While police often fight alongside the army on the front lines against the Taliban, they are “not sufficiently trained or equipped” for counterinsurgency operations, according to a Pentagon report on Afghan security. New efforts aim to remake the force into a professional law enforcement agency, but its policing capabilities have been held back by a focus on building combat skills.
Throughout the country, a lack of NATO advisers and indecision about how to use the police have stunted the force’s growth, compared to the army, a recent Pentagon report found.
The main military training center in Kabul, meanwhile, came under scrutiny after the facility delayed classes and after reports of unsatisfactory training, poor living conditions, and inadequate trainer support. A recent Pentagon report noted that trainees at the Kabul Military Training Center were becoming malnourished and arriving at their units in poor health and not trained to standard.
Coalition advisers have stepped in to assist, and efforts to build up the training institutions will also depend largely on coalition members committing trainers in the future, officials said in a Pentagon report this summer.
When the U.S.-led coalition peels away support and transfers greater responsibility to the Afghan government to help it mature, that means accepting a higher risk of failure. That’s what coalition officials told a government watchdog after it raised concerns earlier this year about the lack of contracts for maintenance on a $3 million female dorm in the Afghan capital, like the one newly built in Herat.
The U.S. is already set to pay the bulk of the country’s $6 billion annual defense budget through 2023, including around $766 million for conventional police forces. Kabul pays less than a tenth of the tab itself, mainly for the care and feeding of its troops.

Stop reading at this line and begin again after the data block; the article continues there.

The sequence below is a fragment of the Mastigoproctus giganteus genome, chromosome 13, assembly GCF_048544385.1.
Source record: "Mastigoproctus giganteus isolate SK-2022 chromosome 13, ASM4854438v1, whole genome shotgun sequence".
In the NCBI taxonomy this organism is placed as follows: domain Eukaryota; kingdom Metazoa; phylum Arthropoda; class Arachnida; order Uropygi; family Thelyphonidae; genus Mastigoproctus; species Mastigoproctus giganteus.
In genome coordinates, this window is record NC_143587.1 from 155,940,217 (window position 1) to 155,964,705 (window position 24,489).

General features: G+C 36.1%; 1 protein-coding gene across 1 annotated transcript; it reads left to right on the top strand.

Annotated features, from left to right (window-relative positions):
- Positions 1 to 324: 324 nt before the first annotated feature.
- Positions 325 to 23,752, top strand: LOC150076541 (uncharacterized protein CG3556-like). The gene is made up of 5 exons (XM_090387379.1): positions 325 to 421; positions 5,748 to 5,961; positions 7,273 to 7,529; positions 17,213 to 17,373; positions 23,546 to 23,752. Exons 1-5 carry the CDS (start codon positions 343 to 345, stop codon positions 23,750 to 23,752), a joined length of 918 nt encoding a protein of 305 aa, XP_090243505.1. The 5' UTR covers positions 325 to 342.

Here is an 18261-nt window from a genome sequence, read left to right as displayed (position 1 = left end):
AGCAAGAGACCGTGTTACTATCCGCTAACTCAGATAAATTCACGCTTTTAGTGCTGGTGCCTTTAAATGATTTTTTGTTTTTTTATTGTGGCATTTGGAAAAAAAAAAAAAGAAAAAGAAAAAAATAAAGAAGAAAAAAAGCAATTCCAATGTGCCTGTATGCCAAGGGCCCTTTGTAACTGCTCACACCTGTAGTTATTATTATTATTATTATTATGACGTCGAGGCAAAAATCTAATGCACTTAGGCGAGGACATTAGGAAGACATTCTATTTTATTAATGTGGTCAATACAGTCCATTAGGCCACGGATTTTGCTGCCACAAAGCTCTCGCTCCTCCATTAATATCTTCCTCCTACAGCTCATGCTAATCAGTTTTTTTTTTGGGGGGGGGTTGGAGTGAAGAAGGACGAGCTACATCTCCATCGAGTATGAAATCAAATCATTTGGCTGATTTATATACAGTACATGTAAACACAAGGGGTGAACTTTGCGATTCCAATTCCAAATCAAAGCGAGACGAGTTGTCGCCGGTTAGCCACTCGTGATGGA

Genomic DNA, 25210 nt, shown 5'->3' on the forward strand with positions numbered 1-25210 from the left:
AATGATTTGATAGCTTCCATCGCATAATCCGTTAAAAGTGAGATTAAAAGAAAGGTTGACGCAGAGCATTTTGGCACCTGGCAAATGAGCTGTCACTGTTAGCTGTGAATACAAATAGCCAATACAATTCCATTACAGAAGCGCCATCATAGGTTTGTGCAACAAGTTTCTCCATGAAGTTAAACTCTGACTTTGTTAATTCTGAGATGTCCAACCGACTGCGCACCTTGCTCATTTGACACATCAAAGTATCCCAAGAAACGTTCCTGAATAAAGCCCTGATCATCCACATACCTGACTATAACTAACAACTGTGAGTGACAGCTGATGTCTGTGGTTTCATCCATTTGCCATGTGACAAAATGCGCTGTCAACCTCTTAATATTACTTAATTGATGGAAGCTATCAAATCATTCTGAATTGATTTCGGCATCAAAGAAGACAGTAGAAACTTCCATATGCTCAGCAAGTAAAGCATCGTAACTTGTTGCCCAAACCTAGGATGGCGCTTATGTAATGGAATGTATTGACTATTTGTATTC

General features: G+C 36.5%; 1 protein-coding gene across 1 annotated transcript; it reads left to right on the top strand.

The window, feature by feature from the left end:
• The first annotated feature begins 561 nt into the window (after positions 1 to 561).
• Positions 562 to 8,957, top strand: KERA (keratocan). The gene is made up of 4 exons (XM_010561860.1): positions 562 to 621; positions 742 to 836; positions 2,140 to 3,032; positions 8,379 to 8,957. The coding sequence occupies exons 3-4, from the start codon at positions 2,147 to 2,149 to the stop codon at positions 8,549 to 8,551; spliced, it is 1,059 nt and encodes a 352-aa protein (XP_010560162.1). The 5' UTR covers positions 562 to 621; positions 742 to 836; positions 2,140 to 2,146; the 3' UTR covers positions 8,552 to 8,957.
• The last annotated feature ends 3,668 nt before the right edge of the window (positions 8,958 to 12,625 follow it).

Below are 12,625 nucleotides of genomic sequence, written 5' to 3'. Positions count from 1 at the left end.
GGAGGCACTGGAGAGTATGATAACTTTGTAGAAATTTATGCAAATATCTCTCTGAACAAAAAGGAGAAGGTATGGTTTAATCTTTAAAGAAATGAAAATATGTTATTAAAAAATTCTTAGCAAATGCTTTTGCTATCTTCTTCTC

Foreign funding, largely from the U.S., will be critical to prop up security forces until they can stand on their own for many more years, as “full self-sufficiency by 2024 does not appear realistic,” according to a December Pentagon report.
It could be decades before the country can foot the entire bill for its security forces, said Mark Sedra, a researcher who’s written extensively on efforts to reform the security sector, particularly in Afghanistan.
Recent reports of a possible U.S. pullout from Afghanistan have brought back memories of the days after the Soviets left among Afghan leaders.
Russian efforts to build up Afghanistan’s security forces couldn’t be sustained once Soviet forces withdrew and money stopped flowing from Moscow. In the decade that followed, Afghanistan descended into civil war, the Taliban rose to power and the country became a haven for al-Qaida to launch attacks on the United States.
The U.S. foray into the country has lasted twice as long, as a stubborn Taliban insurgency continues to launch deadly attacks throughout the country.
“The worsening security situation has only compounded this sustainability time bomb,” Sedra said.
Zubair Babakarkhail, Mohammad Aref Karimi and Ghulam Rasoul Murtazawie contributed to this report.